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Holy Cat! First Case of Bird Flu Transmitted From Cat to Human Reported

Dec 29, 2016 05:55 AM EST
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The first ever case of bird flu spread from cat to human has been recorded in New York.

On Thursday, New York City health department officials and the Centers for Disease Control and Prevention confirmed the case.

According to their official statement, the infected person is a veterinarian who was involved in obtaining respiratory specimens from sick cats at the Manhattan shelter. Fortunately, the vet only experienced mild symptoms over a short period of time, and has since fully recovered.

The report also added that they have found no signs indicating that other health workers and those who adopted cats from the shelters have contracted the virus. However, they are still calling for caution.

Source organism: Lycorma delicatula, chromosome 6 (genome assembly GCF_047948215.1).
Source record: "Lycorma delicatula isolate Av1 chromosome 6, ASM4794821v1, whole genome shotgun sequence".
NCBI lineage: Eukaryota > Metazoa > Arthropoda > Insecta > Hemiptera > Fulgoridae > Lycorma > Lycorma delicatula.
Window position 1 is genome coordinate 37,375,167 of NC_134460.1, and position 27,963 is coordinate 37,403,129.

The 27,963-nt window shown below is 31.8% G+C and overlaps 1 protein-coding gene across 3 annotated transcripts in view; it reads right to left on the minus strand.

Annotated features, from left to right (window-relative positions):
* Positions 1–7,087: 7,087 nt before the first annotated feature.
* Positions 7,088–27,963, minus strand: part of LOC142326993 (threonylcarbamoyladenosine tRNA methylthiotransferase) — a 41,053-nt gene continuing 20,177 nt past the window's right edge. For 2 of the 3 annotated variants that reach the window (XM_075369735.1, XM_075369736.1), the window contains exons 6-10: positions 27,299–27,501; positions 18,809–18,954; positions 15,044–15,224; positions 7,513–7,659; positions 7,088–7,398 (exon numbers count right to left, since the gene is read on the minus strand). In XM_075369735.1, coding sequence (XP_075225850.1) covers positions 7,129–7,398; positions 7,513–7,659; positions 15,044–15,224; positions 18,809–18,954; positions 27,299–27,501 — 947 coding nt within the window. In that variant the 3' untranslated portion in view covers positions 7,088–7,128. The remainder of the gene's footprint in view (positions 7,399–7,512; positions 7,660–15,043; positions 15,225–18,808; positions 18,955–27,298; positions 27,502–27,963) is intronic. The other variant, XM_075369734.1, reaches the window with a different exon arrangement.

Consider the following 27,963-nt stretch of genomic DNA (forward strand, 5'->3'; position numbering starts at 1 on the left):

"Our investigation confirms that the risk to human health from H7N2 is low, but we are urging New Yorkers who have adopted cats from a shelter or rescue group within the past three weeks to be alert for symptoms in their pets," said Health Commissioner Dr. Mary T. Bassett in a statement. "We are contacting people who may have been exposed and offering testing as appropriate."

Science Alert reported that based on the tests, the virus has infected at least 45 cats in the Manhattan animal shelter where the veterinarian contracted the virus. Furthermore, since last week, more than 100 cats have tested positive for the virus across all NYC shelters.

The cat that brought the virus to the Manhattan animal shelter has been identified, but it is not certain how the cat was able to get the virus. Because of the frail condition of the cat, the doctors had to put it down.
H7N2 is a subtype of influenza A virus, also known as avian or bird flu. CBS News noted that until the veterinarian's case, there have only been two previous documented cases of transmission of the H7N2 to humans in the United States, and neither was linked to cats or to other humans.

Health officials are continuing their investigation to make sure that no humans are further infected, while researchers will be studying how the strain adapted to its new hosts.

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